There is ACT, Gold Mine, and other contact management software programs out there to help you do this very thing.  Yet apparently, (based on my small sample), many people are not utilizing the basic feature of those programs to stay connected. What are the good of Linked In, FaceBook, MySpace, and all the other “networking” sites if the people just make the basic connection and stop there?Networking isn’t a single event of making a contact.  It goes beyond that. Once the contact is made you need to develop a bit of a relationship over time; keep each other posted on what is happening in your world and finding out what is happening in theirs; it is an on-going process.  It takes time and effort.Would you run one ad and expect people to remember you forever?  No.  So why do people make a networking contact and then seemingly ignore/forget them?   That’s terrible marketing.  (If you can even really call it marketing at all.)

I presented the above comments to a discussion forum I’m part of, and one of my connections, (Jason Alba, creator of, made the following comment:


<cheering loudly>

Brock … I’m one of those “other contact management software” companies… so perhaps I’m too close to this issue.But I’ll add one thing, and complement your message.  You know my biggest problem with LinkedIn?  It’s the perception that people get (so nothing against LI really) that it is their networking silver bullet!That’s it.Connect with me and “we’re networking!”But you sure as hell better not put me on your newsletter (reference previous thread in this or the other forum).

… and then lets sit around and wait until we can add value to one another.  We won’t do anything, but we’ll just wait. 

That isn’t networking.

Some of the CRM things that we should be doing is ranking our relationships (a la Keith Ferrazzi – ABC, or in my site, zero through five stars), logging important interactions and happenings, creating action items (follow up with Brock next month), and even having a proactive system to improve the relationships (there is a cool little feature in JibberJobber that helps with this).

Anyway, this is long enough… I just wanted to chime in!

When it comes to marketing I am often asked what is the “best” advertising method; and like Jason said in his comment, there is no silver bullet in networking, or in any form of marketing.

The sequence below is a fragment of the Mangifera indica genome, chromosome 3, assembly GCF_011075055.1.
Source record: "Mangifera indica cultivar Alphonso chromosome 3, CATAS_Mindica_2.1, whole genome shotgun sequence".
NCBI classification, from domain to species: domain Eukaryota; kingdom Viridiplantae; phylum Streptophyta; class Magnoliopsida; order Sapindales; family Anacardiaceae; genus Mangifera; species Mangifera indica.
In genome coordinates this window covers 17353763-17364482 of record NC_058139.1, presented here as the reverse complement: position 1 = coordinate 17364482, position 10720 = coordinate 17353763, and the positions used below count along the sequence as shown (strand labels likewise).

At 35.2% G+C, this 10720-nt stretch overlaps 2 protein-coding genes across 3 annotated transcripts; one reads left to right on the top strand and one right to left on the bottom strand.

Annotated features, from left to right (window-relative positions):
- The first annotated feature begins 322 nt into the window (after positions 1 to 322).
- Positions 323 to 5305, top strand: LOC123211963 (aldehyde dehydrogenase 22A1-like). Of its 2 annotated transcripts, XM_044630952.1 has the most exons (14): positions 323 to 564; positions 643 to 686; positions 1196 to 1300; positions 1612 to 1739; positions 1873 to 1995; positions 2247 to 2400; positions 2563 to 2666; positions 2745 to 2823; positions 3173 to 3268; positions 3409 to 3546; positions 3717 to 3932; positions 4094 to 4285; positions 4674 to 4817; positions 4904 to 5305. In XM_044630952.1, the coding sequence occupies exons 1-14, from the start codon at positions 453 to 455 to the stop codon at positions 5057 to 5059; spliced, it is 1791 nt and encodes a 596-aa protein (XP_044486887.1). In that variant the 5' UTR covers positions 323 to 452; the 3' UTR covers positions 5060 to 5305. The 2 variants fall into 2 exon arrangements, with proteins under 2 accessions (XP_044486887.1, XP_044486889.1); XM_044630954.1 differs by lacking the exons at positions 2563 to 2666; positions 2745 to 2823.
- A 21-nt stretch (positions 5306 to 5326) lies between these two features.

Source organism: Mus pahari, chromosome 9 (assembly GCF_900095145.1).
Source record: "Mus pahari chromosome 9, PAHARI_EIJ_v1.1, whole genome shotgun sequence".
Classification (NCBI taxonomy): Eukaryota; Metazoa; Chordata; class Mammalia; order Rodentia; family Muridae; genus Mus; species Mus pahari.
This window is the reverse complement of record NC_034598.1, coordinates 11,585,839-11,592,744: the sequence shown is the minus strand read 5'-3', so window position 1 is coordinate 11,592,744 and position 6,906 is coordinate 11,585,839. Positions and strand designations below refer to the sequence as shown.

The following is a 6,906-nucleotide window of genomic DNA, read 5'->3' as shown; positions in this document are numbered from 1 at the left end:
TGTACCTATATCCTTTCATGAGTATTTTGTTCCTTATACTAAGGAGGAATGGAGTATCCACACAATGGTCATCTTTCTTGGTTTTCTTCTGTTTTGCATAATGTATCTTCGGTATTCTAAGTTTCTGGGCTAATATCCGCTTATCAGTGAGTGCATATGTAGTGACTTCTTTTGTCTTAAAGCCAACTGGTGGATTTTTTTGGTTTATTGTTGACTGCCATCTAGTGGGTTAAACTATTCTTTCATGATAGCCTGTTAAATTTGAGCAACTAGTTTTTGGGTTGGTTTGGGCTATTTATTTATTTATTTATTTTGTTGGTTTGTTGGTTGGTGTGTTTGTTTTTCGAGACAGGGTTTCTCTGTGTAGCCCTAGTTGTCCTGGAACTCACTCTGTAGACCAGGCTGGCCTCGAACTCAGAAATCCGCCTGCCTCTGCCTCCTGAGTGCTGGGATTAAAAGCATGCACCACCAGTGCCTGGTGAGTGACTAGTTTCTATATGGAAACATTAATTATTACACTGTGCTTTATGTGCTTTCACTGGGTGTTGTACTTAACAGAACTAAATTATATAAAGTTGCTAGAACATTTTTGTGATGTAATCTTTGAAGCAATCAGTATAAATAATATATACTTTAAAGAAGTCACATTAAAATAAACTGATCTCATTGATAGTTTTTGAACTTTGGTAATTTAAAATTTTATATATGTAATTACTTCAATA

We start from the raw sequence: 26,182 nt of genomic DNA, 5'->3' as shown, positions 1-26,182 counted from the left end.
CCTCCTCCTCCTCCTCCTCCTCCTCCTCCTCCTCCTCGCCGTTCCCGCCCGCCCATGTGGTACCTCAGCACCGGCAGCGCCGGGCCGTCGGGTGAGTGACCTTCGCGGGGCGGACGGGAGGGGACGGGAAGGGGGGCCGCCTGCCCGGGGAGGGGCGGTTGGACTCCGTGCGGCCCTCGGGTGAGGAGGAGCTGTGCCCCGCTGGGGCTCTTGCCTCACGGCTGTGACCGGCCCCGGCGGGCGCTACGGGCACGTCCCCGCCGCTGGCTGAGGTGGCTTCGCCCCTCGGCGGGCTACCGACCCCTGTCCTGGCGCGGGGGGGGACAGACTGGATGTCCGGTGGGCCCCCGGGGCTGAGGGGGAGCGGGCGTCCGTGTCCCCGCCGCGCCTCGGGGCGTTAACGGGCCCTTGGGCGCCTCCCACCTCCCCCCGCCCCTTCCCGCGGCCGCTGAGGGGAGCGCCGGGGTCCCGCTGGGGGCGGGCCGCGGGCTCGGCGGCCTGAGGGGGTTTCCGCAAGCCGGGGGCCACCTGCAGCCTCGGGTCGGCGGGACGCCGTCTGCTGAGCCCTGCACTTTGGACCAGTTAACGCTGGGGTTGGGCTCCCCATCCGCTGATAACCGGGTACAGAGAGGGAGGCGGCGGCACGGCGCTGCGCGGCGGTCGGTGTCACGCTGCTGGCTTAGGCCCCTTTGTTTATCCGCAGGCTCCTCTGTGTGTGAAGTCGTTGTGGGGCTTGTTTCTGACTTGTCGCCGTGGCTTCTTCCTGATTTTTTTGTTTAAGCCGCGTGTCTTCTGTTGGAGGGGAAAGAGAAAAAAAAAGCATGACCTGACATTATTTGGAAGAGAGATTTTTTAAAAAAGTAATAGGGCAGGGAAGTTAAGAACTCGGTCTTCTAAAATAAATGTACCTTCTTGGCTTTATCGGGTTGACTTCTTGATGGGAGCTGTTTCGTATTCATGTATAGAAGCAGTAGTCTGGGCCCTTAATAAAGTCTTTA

What people don’t seem to realize is that networking is marketing.  Face-to-face, in the trenches, personal marketing; be it for trying to gain new business, looking for employment, or whatever.  Networking = Marketing.  And it is not a one-shot endeavor.


As Jason said later in an e-mail to me:  “And networking = building relationships . . . so developing a relationship is marketing . . . right?”



Developing a relationship, like any marketing effort, requires time and repeated contact.  When you make a contact in sales or on a networking site such as,,, or any other networking site you must keep in touch on a regular basis.   It would be like asking someone if they woul like to go on a date with you, but never actually asking them out.  Or having a blog with only one post.   Why even bother to make the initial contact if you aren’t going to take the time and effort to develop a relationship. 

Stop by their place of business, make a phone call, send an e-mail, or drop them a note; but do something to keep in touch. 

One of the things I utilize to stay in touch with business contacts is a monthly newsletter.  Not only does it provide marketing insight and tips to the recepient, but it reminds them I exist and by extension what I do.  Hopefully, when they need marketing assistance or advice they will call me.  If they don’t then I haven’t done my job of marketing myself very well have I? 

That’s my 2 cents.